We need a system for accepting changes to Poky and other Yocto Linux components. We already have a system established in the community for this and this will work for our distribution work too.
Poky has no built in submission process or policy. I see this as an advantage as we can be flexible and can adapt the process and policies to fit our needs. Our users are also free to adapt it to their situations which are likely to have different needs too. It does mean we need to clearly document how we work though.
Our submission process is for people to push to branches on the poky-contrib tree and then send a merge request in the same way the kernel submission process works (with the difference of a shared git tree). You will have seen people on the Poky mailing list do this for community submissions.
Patch Submission Process
- Keep all of your own changes in the poky-contrib tree before requesting for acceptance
- When you're ready for submission, compose a merge message by running this script:
- Compose a merge mail based on above body information, plus:
- add a [PULL] prefix in the mail subject
- Send the merge mail to the poky mailing list as possible, with notes:
- No confidential information there.
- Once seeing the merge mail, either Richard or Saul will check candidate patches in target poky-contrib branch. If there are some improvements or further discussion required, Richard/Saul will reply with explanation in mail. Quotes should be provided instead of simply providing comments.
- If all patches in the branch are in good form, jump to step 7
- Revise your branch based on comments and jump back to step 2 for another merge request
- Richard/Saul pulls target branch into Poky upstream
Access to git.yoctoproject.org Repositories
There are a number of git repositories at the Yocto Project git server. If you need to contribute to any of these repos you can follow the instructions below. Consider that poky-contrib is the most solicited repo so it is also the example that appears in the guide.
To access a repo from git.yoctoproject.org, including poky-contrib, please send an email to Michael Halstead with an ssh key from each person needing access along with the list of repositories you're trying to contribute to.
Poky Contrib Repository
Once you have access, you will be able to clone and push to:
Or any of the other repositories at git.yoctoproject.org.
You might want to use git remote to pull from the master poky tree so that you pull in updates from there.
The tree is viewable at:
Where existing user branches can be seen.
Poky is a read-only repository that only the maintainers are able to write to. For contributions, there exists poky-contrib. The first part of the git workflow explanation intends to let you know how to use these two repositories for:
- Base your code changes from the poky repository
- Publish your contributions to the poky-contrib repository
You can skip to the Clone a Repository from git.yoctoproject.org section if you are not working in the poky-contrib repository, not all the repositories require this double relationship for contributions.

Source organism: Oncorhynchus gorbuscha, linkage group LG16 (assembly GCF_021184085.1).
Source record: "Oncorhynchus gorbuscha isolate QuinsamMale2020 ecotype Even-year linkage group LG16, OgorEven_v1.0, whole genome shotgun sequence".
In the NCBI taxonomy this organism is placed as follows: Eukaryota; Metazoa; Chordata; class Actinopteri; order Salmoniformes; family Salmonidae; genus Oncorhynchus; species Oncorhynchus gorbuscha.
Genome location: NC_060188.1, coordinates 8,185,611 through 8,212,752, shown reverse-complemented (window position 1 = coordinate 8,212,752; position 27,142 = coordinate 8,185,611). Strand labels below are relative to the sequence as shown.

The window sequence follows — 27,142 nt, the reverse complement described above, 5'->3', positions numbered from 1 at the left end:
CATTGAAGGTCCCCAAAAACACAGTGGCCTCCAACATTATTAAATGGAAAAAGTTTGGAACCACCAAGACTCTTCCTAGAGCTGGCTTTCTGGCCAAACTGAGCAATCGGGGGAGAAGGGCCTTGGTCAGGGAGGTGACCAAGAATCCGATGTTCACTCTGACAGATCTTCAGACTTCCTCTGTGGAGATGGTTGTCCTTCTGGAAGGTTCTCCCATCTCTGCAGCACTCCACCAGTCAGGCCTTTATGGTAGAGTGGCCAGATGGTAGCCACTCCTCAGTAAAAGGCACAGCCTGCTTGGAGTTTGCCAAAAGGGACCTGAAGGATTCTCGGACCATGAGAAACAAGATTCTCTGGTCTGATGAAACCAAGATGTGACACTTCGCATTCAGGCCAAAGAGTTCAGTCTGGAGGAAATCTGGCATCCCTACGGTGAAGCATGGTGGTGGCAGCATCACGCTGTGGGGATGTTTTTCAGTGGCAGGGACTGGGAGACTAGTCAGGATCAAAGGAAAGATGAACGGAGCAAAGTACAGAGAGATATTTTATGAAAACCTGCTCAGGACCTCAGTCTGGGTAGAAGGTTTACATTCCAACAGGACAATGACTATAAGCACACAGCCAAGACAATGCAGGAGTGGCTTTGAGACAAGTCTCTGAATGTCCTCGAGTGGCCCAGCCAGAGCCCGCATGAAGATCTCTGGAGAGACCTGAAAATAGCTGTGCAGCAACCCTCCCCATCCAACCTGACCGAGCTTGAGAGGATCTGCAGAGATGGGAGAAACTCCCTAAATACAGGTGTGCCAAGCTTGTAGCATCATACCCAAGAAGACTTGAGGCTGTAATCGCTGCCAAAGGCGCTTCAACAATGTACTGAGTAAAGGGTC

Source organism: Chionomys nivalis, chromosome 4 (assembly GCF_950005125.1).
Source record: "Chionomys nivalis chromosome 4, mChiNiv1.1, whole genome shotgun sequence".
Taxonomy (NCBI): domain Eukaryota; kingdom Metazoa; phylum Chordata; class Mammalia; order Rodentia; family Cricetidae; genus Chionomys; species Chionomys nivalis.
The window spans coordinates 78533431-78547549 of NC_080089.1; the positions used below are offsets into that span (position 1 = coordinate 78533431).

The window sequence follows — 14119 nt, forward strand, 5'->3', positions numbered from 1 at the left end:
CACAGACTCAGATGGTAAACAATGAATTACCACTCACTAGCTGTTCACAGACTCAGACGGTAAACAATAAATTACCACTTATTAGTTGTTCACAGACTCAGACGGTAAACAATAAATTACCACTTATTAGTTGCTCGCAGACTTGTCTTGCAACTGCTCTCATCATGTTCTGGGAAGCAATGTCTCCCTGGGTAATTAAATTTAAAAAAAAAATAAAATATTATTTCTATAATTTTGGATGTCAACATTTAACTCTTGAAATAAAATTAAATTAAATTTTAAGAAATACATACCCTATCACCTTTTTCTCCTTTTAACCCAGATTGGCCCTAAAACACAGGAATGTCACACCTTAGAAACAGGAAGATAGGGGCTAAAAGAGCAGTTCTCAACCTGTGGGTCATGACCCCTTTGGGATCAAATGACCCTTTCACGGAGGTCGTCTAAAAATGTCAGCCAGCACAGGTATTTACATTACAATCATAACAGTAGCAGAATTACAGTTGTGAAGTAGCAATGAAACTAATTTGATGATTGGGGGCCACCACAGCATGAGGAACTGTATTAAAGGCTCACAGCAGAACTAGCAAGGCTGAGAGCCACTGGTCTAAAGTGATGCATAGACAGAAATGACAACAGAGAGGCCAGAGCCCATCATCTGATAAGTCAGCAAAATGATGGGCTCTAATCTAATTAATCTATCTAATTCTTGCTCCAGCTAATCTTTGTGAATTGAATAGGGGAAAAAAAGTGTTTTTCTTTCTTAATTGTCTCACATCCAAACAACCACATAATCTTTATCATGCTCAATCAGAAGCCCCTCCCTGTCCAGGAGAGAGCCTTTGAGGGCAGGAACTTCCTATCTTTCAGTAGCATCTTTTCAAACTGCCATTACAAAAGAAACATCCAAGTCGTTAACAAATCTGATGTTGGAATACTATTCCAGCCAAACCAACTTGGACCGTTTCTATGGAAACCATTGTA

Git Clone Poky
Clone the main git tree (if you haven't already):
$ git clone git://git.yoctoproject.org/poky
Add poky-contrib as a Git Remote
You have the option to add the poky-contrib remote as a read-only (perhaps for the case where you haven't sent the ssh access keys) or as read-write if you have cleared your write access as indicated in Poky_Contributions#Request_Access. Execute only one of the two following instructions:
$ git remote add poky-contrib git://git.yoctoproject.org/poky-contrib
$ git remote add poky-contrib ssh://email@example.com/poky-contrib
Clone a (non-Poky) Repository from git.yoctoproject.org
The process is simple for contributions that are not based off of the Poky repository. For any other repository at git.yoctoproject.org that is not Poky, you can just clone it either read-only or read-write as follows:
$ git clone git://git.yoctoproject.org/<repository-name>
$ git clone ssh://firstname.lastname@example.org/<repository-name>
Developer Git Branches
Create a branch, originating at the tip, that you will push:
git checkout -b name/topic-of-branch
The convention is that the branch name contains your name followed by a forward slash and then the topic of the branch e.g. "michaelw/fixes-thing".
Add changes to this branch ensuring commit messages follow the standard format defined below.
Pushing Developer Git Branches
When your changes are ready, you can push them:
Pushing to poky-contrib
git push -u poky-contrib branch-name:remote-branch-name
Pushing to any other repository:
git push branch-name:remote-branch-name
When this is done, you'll be able to see your branch at the gitweb interface, just navigate to the repository you pushed it to.
Once it's no longer useful please remember to delete your branch from the remote.
Git commit messages
Commit messages should follow the standard format of having a single-line subject denoting the affected area of the code and summarising the change followed by a blank line then a more detailed description of the commit (not always necessary but more usually is) followed by the sign off line (added by passing -s to the commit command).
Some example commit messages follow:
icu-native: LD_LIBRARY_PATH is required Back to commit ea45876d7ba3d4d2b132fd38a2c40834a2385f34, LD_LIBRARY_PATH is disable for cross-build, however it's required for native version. So force noldlibpath.patch for non-native case only Signed-off-by Kevin Tian <email@example.com>
gypsy: Fix broken SRC_URI Signed-off-by: Scott Garman <firstname.lastname@example.org>
Note: the commit doesn't include a detailed message - this is suitable because the change is trivial and the subject line contains all of the required information.